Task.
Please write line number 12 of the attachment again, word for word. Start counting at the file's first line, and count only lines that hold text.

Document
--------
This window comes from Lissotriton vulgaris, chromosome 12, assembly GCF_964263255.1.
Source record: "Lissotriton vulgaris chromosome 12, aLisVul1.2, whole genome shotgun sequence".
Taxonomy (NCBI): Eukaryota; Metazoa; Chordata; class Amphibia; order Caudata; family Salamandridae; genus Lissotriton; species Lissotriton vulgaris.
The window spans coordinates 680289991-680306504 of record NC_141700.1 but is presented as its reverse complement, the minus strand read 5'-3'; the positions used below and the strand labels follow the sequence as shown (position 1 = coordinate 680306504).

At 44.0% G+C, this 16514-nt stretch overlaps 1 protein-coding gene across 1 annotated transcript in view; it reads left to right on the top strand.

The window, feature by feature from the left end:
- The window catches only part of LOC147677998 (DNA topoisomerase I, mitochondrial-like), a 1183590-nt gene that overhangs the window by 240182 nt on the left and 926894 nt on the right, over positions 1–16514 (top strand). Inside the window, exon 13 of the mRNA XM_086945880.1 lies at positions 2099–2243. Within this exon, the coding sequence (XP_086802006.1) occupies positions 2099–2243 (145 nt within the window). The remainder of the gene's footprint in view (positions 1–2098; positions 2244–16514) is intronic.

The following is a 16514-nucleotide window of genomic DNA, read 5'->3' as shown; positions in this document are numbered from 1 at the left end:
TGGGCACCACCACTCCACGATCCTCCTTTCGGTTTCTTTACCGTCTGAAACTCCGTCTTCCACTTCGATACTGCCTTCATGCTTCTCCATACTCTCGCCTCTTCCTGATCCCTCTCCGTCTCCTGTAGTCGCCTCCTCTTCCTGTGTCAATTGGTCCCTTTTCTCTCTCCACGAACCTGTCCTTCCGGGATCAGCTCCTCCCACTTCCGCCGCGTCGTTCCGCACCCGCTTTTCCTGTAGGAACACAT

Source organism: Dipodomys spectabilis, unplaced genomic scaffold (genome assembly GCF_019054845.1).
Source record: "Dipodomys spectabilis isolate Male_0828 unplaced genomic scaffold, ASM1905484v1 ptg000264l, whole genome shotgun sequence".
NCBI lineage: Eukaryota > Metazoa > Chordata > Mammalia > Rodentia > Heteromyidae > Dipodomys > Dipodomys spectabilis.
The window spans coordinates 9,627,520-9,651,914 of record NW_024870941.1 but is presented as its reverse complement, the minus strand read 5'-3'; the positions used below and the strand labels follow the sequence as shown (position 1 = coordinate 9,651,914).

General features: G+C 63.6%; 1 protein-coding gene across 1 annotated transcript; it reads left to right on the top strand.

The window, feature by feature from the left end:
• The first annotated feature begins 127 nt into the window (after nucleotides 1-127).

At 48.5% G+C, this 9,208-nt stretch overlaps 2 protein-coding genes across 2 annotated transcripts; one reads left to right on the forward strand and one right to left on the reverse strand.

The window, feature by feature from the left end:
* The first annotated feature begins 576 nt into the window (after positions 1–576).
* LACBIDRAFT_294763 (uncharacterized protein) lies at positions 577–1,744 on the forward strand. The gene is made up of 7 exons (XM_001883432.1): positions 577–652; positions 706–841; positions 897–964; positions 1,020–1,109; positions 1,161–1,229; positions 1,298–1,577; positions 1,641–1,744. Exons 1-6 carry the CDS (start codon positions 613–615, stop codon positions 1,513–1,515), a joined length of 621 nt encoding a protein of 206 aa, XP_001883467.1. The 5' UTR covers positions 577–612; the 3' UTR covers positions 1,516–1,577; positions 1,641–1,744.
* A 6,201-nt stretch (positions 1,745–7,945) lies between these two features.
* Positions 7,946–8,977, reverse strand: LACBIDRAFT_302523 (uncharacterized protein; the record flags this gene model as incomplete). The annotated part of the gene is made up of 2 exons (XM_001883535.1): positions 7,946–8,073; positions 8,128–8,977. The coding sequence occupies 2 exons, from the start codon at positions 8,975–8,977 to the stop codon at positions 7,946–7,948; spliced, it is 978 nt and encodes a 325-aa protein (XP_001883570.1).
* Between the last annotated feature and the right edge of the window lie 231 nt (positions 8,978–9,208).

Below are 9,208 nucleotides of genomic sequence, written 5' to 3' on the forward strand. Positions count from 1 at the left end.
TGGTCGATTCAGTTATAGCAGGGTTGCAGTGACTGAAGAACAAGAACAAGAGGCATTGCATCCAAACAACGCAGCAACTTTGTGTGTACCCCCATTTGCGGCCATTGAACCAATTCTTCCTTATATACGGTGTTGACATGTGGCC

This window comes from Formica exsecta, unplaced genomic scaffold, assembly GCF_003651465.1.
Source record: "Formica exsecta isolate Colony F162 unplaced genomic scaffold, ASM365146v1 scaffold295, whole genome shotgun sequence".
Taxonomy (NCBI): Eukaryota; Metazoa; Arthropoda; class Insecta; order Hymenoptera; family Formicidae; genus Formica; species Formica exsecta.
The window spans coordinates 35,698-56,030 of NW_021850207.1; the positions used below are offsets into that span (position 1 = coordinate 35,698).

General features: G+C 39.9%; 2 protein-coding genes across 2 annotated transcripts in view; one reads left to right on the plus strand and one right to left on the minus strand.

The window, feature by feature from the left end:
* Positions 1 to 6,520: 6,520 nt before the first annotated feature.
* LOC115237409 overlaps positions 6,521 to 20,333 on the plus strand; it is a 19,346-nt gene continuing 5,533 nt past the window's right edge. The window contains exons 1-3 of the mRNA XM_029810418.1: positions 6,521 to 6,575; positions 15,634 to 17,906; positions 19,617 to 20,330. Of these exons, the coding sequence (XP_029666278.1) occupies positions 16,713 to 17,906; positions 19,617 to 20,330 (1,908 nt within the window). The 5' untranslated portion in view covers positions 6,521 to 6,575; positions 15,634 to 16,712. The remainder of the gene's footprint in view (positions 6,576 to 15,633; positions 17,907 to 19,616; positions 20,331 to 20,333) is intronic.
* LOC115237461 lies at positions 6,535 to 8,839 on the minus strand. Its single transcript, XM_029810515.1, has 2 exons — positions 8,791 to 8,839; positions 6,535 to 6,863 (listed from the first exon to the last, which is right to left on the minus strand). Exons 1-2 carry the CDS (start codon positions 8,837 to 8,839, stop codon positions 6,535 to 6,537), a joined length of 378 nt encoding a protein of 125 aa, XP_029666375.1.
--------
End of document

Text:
NCBI lineage: Eukaryota > Metazoa > Chordata > Mammalia > Rodentia > Heteromyidae > Dipodomys > Dipodomys spectabilis.